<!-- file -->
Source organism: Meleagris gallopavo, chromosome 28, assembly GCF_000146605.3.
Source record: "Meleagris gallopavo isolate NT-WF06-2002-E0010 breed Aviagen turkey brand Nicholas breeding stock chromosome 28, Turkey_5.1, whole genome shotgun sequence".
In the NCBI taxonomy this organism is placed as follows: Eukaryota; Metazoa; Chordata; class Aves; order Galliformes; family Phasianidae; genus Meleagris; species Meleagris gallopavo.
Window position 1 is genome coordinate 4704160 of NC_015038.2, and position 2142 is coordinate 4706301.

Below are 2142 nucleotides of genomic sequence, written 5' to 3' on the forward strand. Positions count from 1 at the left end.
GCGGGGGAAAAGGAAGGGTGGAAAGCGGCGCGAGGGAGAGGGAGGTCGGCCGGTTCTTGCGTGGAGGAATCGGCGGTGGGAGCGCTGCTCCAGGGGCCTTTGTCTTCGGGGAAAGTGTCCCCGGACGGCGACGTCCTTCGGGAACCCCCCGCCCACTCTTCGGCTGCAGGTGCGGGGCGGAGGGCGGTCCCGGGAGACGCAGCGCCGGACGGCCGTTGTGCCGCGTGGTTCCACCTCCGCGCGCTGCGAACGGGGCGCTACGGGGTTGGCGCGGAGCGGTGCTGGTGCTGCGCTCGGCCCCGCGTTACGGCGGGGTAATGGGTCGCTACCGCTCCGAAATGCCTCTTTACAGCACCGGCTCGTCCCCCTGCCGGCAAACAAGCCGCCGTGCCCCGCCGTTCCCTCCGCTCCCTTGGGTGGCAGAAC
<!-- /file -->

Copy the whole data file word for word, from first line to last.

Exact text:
Source organism: Meleagris gallopavo, chromosome 28, assembly GCF_000146605.3.
Source record: "Meleagris gallopavo isolate NT-WF06-2002-E0010 breed Aviagen turkey brand Nicholas breeding stock chromosome 28, Turkey_5.1, whole genome shotgun sequence".
In the NCBI taxonomy this organism is placed as follows: Eukaryota; Metazoa; Chordata; class Aves; order Galliformes; family Phasianidae; genus Meleagris; species Meleagris gallopavo.
Window position 1 is genome coordinate 4704160 of NC_015038.2, and position 2142 is coordinate 4706301.

Below are 2142 nucleotides of genomic sequence, written 5' to 3' on the forward strand. Positions count from 1 at the left end.
GCGGGGGAAAAGGAAGGGTGGAAAGCGGCGCGAGGGAGAGGGAGGTCGGCCGGTTCTTGCGTGGAGGAATCGGCGGTGGGAGCGCTGCTCCAGGGGCCTTTGTCTTCGGGGAAAGTGTCCCCGGACGGCGACGTCCTTCGGGAACCCCCCGCCCACTCTTCGGCTGCAGGTGCGGGGCGGAGGGCGGTCCCGGGAGACGCAGCGCCGGACGGCCGTTGTGCCGCGTGGTTCCACCTCCGCGCGCTGCGAACGGGGCGCTACGGGGTTGGCGCGGAGCGGTGCTGGTGCTGCGCTCGGCCCCGCGTTACGGCGGGGTAATGGGTCGCTACCGCTCCGAAATGCCTCTTTACAGCACCGGCTCGTCCCCCTGCCGGCAAACAAGCCGCCGTGCCCCGCCGTTCCCTCCGCTCCCTTGGGTGGCAGAAC